CBS Local — With the rise of the #MeToo movement and national crackdown on harassment in the workplace, a survey on office romance says love is not in the air when it comes to co-workers dating.

CareerBuilder’s annual Valentine’s Day poll found that office romances have fallen to a 10-year low with only 36 percent of workers admitting to dating a co-worker. Just last year, the same survey reported that 41 percent of co-workers had dated.

“Office romance is experiencing a dip and whether it’s impacted by the current environment around sexual harassment or by workers not wanting to admit the truth, the fact remains that office romance has been around forever and will continue to be,” CareerBuilder’s Rosemary Haefner said in a press release. While the survey shows a growing stigma around office relationships, 31 percent of workers who dated at work ended up getting married, according to the poll.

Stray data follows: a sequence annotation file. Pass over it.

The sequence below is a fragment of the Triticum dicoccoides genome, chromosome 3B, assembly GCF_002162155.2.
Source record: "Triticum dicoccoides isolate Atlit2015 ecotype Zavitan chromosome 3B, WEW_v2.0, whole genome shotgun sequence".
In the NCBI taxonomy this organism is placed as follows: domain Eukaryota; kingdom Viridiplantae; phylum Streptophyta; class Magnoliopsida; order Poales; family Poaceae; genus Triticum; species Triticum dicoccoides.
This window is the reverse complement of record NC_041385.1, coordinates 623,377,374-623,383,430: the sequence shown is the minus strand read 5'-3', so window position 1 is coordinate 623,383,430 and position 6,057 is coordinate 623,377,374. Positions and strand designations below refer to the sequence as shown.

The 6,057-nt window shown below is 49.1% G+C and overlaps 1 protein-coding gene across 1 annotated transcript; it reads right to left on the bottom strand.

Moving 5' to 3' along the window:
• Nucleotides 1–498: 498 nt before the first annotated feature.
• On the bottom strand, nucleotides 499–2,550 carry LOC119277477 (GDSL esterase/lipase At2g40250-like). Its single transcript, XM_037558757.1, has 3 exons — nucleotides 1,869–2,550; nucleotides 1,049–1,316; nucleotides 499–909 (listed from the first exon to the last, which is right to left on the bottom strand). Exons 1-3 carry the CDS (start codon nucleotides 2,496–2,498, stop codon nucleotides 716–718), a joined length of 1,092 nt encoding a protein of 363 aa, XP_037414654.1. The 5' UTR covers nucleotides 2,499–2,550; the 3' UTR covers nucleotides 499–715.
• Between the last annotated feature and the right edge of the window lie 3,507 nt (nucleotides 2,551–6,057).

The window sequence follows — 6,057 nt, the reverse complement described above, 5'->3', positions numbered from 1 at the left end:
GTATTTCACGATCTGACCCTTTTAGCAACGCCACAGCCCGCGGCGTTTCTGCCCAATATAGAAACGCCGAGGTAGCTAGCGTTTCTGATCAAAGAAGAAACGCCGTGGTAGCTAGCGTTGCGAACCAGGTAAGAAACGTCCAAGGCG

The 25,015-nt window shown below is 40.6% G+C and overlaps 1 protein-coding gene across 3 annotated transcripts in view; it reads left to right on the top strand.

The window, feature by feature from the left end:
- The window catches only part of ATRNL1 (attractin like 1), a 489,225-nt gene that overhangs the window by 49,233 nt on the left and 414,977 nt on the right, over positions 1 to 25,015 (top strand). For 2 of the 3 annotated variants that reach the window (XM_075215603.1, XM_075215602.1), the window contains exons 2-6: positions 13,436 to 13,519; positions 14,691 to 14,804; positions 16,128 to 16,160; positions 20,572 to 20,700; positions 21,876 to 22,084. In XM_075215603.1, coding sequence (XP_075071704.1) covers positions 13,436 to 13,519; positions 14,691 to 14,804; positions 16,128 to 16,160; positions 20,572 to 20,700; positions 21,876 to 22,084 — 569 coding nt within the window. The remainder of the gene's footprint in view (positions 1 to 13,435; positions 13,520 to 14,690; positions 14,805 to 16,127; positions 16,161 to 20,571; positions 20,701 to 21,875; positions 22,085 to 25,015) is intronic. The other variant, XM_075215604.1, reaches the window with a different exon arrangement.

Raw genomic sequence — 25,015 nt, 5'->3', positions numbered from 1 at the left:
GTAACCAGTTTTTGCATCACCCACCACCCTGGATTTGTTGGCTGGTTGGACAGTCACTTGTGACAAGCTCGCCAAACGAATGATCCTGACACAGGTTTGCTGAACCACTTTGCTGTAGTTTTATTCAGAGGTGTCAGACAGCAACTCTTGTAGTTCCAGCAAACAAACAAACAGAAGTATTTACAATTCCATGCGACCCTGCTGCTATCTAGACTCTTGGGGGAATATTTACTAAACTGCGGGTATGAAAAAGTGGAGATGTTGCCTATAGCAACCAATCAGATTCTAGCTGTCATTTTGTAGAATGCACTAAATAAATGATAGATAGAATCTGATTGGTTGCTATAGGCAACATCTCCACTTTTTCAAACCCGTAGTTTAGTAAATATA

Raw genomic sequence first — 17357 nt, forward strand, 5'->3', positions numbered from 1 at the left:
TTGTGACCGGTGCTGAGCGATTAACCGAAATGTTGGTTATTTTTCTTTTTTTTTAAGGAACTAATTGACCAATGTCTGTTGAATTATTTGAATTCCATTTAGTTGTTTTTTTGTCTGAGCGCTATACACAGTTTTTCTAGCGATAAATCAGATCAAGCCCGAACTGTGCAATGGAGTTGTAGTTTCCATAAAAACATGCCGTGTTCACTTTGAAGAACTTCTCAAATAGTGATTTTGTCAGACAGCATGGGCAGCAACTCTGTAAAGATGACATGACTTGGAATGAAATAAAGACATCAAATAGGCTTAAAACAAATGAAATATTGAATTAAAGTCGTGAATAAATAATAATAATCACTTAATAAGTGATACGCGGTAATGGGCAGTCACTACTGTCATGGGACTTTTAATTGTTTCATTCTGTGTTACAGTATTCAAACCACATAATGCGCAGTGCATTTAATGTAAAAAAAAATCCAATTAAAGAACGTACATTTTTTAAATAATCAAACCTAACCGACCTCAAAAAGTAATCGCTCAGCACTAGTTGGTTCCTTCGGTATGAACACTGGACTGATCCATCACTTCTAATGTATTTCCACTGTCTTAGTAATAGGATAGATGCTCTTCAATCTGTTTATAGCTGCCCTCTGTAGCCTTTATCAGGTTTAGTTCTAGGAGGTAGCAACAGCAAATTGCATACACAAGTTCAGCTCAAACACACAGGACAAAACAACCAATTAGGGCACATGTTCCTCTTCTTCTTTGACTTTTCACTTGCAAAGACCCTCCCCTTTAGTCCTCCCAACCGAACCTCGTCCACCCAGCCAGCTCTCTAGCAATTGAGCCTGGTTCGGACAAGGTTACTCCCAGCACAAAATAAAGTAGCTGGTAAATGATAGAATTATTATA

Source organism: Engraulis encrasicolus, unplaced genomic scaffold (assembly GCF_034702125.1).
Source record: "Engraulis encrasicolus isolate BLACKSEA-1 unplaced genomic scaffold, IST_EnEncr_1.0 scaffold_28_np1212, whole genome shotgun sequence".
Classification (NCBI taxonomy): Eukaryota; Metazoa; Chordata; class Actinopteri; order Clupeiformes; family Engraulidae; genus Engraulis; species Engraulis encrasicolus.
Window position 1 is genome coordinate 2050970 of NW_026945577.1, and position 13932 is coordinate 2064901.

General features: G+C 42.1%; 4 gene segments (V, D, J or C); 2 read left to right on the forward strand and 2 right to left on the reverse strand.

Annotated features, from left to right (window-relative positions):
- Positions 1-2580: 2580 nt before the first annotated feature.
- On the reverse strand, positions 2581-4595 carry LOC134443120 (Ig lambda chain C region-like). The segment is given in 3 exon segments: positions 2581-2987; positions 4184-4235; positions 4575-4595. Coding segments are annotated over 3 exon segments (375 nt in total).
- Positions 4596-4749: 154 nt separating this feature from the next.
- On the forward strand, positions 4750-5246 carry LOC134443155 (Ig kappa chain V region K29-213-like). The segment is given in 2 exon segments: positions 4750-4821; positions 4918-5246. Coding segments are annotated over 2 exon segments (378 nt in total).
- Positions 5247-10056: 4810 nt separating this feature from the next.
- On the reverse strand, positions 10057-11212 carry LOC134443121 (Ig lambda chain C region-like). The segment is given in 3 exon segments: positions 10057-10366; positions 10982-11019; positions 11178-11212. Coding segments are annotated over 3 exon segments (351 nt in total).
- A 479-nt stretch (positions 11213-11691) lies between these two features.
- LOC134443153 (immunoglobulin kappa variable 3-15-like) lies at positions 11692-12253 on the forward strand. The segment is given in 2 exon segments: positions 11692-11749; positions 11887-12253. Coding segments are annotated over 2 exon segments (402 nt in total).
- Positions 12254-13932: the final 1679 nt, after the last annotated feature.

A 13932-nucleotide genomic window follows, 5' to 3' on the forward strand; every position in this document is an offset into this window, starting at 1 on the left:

“The #MeToo movement is splashing cold water on whatever embers of romance are struggling to survive between men and women,” Dr. Carole Lieberman told Reuters.

Careerbuilder cites the growing focus on inappropriate behavior in the workplace, exemplified by the dozens of high-profile male executives fired or forced to resign in the wake of sexual harassment claims. “One good aspect of the #MeToo movement might be an increased emphasis on communication when it comes to sex and romance,” said Liz Wolfe, managing editor of Young Voices.

CareerBuilder recommends that workers avoid dating supervisors that they work for or subordinates that work for them. “To avoid negative consequences at work, it’s important to set ground rules within your relationship that help you stay professional,” Haefner, CareerBuilder’s chief of human resources adds.

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